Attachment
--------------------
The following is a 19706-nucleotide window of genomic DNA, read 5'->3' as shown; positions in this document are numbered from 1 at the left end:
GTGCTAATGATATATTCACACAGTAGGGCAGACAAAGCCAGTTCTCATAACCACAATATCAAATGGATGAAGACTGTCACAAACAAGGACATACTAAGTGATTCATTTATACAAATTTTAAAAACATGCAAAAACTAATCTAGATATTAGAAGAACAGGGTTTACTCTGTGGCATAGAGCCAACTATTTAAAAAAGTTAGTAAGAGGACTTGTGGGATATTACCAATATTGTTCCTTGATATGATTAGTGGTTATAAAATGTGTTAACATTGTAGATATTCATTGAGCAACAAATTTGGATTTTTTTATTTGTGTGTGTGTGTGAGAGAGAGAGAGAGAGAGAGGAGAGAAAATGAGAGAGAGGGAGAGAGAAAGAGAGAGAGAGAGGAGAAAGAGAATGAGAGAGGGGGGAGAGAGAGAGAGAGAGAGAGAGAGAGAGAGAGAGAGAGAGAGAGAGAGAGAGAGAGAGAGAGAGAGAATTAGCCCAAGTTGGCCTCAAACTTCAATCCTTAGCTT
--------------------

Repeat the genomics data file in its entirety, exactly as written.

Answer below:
The following is a 19706-nucleotide window of genomic DNA, read 5'->3' as shown; positions in this document are numbered from 1 at the left end:
GTGCTAATGATATATTCACACAGTAGGGCAGACAAAGCCAGTTCTCATAACCACAATATCAAATGGATGAAGACTGTCACAAACAAGGACATACTAAGTGATTCATTTATACAAATTTTAAAAACATGCAAAAACTAATCTAGATATTAGAAGAACAGGGTTTACTCTGTGGCATAGAGCCAACTATTTAAAAAAGTTAGTAAGAGGACTTGTGGGATATTACCAATATTGTTCCTTGATATGATTAGTGGTTATAAAATGTGTTAACATTGTAGATATTCATTGAGCAACAAATTTGGATTTTTTTATTTGTGTGTGTGTGTGAGAGAGAGAGAGAGAGAGAGGAGAGAAAATGAGAGAGAGGGAGAGAGAAAGAGAGAGAGAGAGGAGAAAGAGAATGAGAGAGGGGGGAGAGAGAGAGAGAGAGAGAGAGAGAGAGAGAGAGAGAGAGAGAGAGAGAGAGAGAGAGAGAGAGAGAATTAGCCCAAGTTGGCCTCAAACTTCAATCCTTAGCTT